Who she is: Chairman of the National Transportation Safety Board since 2009
What she does: Leads the team that investigates and reports transportation accidents, including plane and train crashes.
Why she does it: Part of her job is to accompany NTSB teams to major accident scenes. She’s been to 17 in the last 5 years — ranging from the collision of two Washington Metro trains at Woodley Park Station in September to the mid-air collision involving a sightseeing helicopter and single engine plane over the Hudson River that killed 9 people in August. “The goal is to be accurate,” she says.
GETTING THE STORY RIGHT
By Hope Katz Gibbs
From an article originally published by The National Press Club
November 16, 2009
National Transportation Safety Board Chairman Debbie Hersman has criticized the way some members of the press cover aviation and transportation accidents.
“We understand the need to solve the puzzle in the early hours of an accident, and we know your editors and producers want you to be the first to get the ‘cause’ of the accident, but what is the cost to your credibility if you are the first to get the cause wrong? We have learned from experience that first impressions can be wrong,” she said.
Hersman pointed to some of the less-than-savvy questions NTSB officials have received while on scene, including, “Who makes 747s besides Boeing?” “What kinds of planes make those white lines in the sky?” and “Who was steering the train?”
She said she understands that in today’s tough journalistic climate, “we don’t have the luxury of having only transportation experts cover our work. These reporters are very good surrogates for the public who, although they rely on our transportation system every day, often have a limited understanding of how it operates and how safe it is.”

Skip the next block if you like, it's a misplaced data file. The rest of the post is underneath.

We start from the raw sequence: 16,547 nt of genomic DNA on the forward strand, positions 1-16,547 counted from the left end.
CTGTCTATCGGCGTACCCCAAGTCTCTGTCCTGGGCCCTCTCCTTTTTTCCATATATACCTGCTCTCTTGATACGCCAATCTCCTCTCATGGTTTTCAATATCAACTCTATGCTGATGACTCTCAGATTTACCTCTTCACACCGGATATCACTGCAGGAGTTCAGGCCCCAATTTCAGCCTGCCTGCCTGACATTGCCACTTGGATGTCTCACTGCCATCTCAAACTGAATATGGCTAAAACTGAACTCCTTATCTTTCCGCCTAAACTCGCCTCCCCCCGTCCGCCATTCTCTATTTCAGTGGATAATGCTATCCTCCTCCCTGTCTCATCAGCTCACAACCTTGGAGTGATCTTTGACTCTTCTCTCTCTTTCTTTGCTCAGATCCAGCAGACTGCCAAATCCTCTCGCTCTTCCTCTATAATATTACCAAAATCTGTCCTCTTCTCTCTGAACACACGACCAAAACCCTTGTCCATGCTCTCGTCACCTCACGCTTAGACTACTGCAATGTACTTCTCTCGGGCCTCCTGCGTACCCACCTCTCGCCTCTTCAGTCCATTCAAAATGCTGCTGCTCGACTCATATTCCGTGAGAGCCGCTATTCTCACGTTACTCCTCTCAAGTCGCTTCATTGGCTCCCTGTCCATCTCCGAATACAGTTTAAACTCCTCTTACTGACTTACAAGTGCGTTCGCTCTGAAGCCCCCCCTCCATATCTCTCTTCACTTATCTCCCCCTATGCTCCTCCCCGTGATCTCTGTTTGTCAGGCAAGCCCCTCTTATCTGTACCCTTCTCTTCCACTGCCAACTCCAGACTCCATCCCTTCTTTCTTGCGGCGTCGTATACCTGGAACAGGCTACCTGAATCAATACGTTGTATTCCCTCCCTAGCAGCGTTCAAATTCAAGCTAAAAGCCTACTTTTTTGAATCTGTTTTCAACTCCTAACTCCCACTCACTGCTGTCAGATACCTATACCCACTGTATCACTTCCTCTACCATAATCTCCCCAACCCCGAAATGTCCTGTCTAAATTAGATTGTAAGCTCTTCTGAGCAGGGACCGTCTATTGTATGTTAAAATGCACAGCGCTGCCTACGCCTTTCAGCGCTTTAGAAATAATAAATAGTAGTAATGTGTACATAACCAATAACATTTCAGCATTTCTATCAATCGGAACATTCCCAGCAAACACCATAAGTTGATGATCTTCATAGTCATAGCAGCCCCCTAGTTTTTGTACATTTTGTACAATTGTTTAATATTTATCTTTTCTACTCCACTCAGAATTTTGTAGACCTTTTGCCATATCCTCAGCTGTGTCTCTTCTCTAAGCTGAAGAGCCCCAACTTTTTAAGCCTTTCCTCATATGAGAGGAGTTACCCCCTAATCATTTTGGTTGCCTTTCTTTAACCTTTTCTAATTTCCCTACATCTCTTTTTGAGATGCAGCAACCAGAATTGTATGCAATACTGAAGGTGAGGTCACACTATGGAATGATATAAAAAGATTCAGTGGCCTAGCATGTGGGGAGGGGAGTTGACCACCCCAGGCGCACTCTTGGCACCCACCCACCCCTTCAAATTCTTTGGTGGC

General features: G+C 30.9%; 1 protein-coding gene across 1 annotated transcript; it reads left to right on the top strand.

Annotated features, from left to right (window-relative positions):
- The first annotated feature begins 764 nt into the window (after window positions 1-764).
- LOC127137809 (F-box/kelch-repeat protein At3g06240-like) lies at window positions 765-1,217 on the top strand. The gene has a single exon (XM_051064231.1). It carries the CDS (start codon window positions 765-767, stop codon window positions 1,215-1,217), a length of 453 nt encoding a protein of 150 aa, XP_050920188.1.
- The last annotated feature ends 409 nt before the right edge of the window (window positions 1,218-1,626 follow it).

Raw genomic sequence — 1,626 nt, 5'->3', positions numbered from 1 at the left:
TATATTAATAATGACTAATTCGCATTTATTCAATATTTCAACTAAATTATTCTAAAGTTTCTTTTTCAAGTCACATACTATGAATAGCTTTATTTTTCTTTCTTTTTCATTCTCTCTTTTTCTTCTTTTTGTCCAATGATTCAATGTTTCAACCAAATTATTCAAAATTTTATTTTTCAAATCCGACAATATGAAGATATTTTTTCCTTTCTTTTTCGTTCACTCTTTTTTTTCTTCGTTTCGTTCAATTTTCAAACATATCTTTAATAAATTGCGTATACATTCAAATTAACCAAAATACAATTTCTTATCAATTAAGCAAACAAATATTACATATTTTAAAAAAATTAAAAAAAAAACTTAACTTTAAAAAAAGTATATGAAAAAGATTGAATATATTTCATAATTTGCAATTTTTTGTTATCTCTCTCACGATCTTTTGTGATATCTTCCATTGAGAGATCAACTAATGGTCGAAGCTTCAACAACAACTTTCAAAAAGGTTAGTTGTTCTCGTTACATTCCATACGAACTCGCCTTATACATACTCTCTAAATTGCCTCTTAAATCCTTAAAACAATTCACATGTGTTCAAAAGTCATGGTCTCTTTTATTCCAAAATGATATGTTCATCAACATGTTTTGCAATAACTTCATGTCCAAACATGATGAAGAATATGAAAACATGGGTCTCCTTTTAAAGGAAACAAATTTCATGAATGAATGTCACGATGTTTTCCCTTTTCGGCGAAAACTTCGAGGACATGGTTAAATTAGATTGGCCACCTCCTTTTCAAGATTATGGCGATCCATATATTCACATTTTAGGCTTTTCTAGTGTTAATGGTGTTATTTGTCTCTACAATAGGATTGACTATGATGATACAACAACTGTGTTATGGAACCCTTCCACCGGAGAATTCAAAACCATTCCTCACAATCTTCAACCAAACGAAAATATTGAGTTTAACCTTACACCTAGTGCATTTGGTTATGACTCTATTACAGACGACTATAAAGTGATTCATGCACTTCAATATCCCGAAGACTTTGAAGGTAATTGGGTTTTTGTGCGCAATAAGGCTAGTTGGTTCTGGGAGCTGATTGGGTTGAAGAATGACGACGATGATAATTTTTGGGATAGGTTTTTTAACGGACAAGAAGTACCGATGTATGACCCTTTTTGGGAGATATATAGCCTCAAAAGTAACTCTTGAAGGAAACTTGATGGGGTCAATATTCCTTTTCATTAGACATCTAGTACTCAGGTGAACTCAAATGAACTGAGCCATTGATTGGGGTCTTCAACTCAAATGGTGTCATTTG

The question, Hersman asked, is how do we provide important accident information responsibly?
“As you know, the NTSB has been investigating major transportation accidents for more than 42 years, and in that time we’ve held thousands of press briefings near the accident scenes,” said Hersman, who joined NTSB in June 2004 and took over as its chairman in July 2009. “I appreciate this opportunity to meet with journalists outside the atmosphere of a major transportation accident … I am often asked about how I feel about working with the press. I have to say, in the beginning, it was quite intimidating to stand in front of a bank of 20 microphones in a room full of cameras with reporters firing questions at me.”
She said that after accompanying NTSB teams to 17 major accidents in the last 5 years — ranging from the collision of two Washington Metro trains at Woodley Park Station in September to the mid-air collision involving a sightseeing helicopter and single engine plane over the Hudson River that killed 9 people in August — she said she had the opportunity to see her staff and the press corps in action.
“Of course all of our beat reporters are top notch, but occasionally we encounter reporters at the accident scene who don’t routinely cover transportation issues and – how shall I say it – don’t have a full grasp of the subject matter.
“Even in this changing environment, when you are being asked to re-invent yourselves on a regular basis, I hope you continue to achieve the professional satisfaction you sought when you became a reporter.”